2. After a period of consolidation, the Han went through a period of territorial expansion under Emperor Wu (r. 140–87 b.c.e.). During the Western Han period (202 b.c.e.–8 c.e.) the capital was at Chang’an. During the Eastern Han (23–22 c.e.) the capital was at Luoyang.
3. Chang’an was an easily defended walled city with easy access to good arable land. The population in 2 c.e. was 246,000. Other cities and towns imitated the urban planning of Chang’an.
4. The elite of Chang’an lived in elegant multistoried houses arranged on broad, well-planned boulevards. They dressed in fine silks, were connoisseurs of art and literature, and indulged in numerous entertainments. The common people lived in closely packed houses in largely unplanned, winding alleys.
5. The emperor was supreme in the state and in society. He was regarded as the Son of Heaven, the link between heaven and the human world. Emperors were the source of law. But anything that went seriously wrong could be interpreted to mean that the emperor was guilty of misrule and that he was losing the Mandate of Heaven. Emperors lived in seclusion, surrounded by a royal retinue that included wives, family, servants, courtiers, and officials.
6. The central government was run by two chief officials and included a number of functionally specialized ministers. Local officials collected taxes, drafted men for corvée labor and military service, and settled local disputes. Most people had no contact with the central government.
7. Local officials were supplied by a class of moderately wealthy, educated local landowners whom historians refer to as the “gentry.” The gentry adopted Confucianism as their ideology and pursued careers in the civil service.
E. Technology and Trade
1. In the field of metallurgy, China advanced from bronze to iron by about 500 b.c.e. Rather than make wrought-iron goods (as the Romans did), Chinese ironworkers melted the iron and used molds to make harder and more durable cast-iron and steel tools and weapons.
2. Other technological innovations of the Han period include the crossbow, cavalry, the watermill, and the horse collar. New transportation and communications technology included a road system, courier systems for carrying government communications, and canals.
3. The Han period also saw significant growth in the size and number of urban areas. Somewhere from 10 to 30 percent of the population of Han China lived in towns.
4. Long-distance commerce was a significant part of the Han economy. The most important export was silk, and the most important export route was the Silk Road through Central Asia. The Chinese government sought to control this route by sending armies and colonists to Central Asia.
F. Decline of the Han Empire
1. The Han Empire’s major security problem was the nomadic tribes on its northern border. Nomadic groups were usually small, but during the Han, the Chinese faced a confederacy of nomads called the Xiongnu. China attempted to deal with the Xiongnu threat by strengthening its defenses (particularly its cavalry) and by making more compliant nomads into “tributaries.”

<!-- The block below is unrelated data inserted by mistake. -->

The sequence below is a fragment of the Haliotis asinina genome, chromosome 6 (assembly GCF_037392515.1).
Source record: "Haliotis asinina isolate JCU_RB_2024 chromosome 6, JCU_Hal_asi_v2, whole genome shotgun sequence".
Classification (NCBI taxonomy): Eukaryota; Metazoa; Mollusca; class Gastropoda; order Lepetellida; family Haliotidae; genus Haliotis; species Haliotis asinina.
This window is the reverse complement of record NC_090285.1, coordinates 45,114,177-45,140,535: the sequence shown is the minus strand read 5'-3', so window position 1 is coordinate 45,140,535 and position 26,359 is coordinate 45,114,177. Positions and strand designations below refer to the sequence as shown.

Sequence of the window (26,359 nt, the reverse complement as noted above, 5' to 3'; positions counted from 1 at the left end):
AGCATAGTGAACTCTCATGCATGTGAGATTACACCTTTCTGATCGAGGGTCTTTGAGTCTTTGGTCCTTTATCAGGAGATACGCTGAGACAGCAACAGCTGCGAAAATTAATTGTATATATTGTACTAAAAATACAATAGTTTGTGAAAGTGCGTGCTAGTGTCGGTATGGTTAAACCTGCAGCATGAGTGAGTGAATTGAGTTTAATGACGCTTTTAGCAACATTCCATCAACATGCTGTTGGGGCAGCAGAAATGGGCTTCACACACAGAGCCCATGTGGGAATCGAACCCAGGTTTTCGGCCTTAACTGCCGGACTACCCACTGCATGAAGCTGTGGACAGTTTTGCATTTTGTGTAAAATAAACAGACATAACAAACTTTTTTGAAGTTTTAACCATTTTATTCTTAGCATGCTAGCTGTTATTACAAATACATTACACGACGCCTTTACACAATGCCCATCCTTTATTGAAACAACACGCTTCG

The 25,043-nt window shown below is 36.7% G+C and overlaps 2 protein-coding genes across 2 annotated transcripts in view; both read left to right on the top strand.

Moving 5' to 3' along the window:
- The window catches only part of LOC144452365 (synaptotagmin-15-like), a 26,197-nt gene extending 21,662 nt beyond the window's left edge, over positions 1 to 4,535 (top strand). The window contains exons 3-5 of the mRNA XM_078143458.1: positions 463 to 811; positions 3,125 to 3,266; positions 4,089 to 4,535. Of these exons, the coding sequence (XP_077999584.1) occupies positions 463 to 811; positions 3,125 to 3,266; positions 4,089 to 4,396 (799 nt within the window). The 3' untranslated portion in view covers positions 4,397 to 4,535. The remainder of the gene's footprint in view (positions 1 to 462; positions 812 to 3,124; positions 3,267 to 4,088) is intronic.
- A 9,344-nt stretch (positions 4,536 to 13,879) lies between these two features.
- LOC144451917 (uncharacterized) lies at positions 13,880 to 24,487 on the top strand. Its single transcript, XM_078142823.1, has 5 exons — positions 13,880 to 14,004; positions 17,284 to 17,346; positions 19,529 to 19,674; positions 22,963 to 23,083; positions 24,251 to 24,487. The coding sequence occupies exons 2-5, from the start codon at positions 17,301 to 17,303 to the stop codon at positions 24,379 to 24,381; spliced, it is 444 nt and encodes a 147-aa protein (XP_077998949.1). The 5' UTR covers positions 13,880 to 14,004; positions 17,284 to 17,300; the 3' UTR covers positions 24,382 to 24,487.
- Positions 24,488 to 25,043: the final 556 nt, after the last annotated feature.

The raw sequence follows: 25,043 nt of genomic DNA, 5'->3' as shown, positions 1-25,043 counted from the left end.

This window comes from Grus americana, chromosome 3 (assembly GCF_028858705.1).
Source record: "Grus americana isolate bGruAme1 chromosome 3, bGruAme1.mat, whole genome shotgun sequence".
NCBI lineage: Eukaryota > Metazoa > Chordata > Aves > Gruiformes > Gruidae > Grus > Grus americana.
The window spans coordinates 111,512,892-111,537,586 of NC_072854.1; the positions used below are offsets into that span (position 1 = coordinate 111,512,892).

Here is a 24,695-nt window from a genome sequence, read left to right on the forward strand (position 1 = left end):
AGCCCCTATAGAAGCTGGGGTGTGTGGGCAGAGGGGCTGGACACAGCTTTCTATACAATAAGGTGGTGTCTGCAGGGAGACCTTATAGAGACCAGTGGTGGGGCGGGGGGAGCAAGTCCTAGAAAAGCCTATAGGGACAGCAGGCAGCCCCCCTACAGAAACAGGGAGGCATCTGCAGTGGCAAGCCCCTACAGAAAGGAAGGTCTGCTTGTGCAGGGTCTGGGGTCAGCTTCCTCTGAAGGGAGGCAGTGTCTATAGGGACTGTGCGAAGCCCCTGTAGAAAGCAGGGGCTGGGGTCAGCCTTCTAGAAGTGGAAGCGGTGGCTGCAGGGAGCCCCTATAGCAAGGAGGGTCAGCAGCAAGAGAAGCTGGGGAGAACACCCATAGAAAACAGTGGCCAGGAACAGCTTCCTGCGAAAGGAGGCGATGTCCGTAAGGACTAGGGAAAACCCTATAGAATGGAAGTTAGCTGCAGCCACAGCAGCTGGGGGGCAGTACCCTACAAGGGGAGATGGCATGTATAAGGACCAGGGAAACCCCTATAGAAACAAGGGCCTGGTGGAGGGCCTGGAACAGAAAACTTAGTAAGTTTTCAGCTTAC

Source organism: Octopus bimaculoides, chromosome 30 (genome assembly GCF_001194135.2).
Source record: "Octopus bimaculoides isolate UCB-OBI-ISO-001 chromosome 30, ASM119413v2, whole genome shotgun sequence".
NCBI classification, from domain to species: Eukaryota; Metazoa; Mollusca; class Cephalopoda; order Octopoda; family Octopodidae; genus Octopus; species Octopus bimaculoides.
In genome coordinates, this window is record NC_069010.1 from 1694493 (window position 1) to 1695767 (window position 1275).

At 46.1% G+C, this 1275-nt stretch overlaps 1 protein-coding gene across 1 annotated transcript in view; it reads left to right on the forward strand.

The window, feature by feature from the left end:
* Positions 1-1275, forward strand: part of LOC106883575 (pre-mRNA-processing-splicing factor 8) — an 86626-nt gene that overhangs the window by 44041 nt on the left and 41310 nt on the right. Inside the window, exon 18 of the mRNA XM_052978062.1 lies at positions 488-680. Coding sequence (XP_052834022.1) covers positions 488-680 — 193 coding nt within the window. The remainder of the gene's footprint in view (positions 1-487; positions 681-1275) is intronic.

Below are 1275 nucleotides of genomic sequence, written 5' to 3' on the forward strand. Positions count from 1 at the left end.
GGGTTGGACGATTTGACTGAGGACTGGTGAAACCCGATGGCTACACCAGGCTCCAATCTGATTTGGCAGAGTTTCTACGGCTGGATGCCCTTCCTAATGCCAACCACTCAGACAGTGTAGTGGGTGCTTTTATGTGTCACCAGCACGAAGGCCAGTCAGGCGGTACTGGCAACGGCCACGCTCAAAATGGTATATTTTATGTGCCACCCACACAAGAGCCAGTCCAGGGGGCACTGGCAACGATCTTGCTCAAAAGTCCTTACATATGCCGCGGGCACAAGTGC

2. The Han Empire was undermined by a number of factors. First, the expense of defending the northern borders was a tremendous financial burden. Second, nobles and merchants built up large landholdings at the expense of the small farmers. These large landholders were able to resist taxation and became independent of government control. Third, the system of military conscription broke down and the central government had to rely on mercenaries whose loyalty was questionable.
3. These factors compounded by factionalism at court, official corruption, peasant uprisings, and nomadic attacks led to the fall of the dynasty in 220 c.e. China entered a period of political fragmentation that lasted until the late sixth century.
III. Imperial Parallels
1. The Han and Roman Empires were similar in respect to their family structure and values, their patterns of land tenure, taxation, and administration, and in their empire building and its consequences for the identity of the conquered areas.
2. Both empires faced common problems in terms of defense, and found their domestic economies undermined by their military expenditures.
3. Both empires were overrun by new peoples who were then deeply influenced by the imperial cultures of Rome and of China.
1. In China, the imperial model was revived and the territory of the Han Empire re-unified. The former Roman Empire was never again reconstituted.
2. Historians have tried to explain this difference by pointing to differences between China and the Roman world in respect to the concept of the individual, the greater degree of social mobility in Rome than in Han China, and the different political ideologies and religions of the two empires.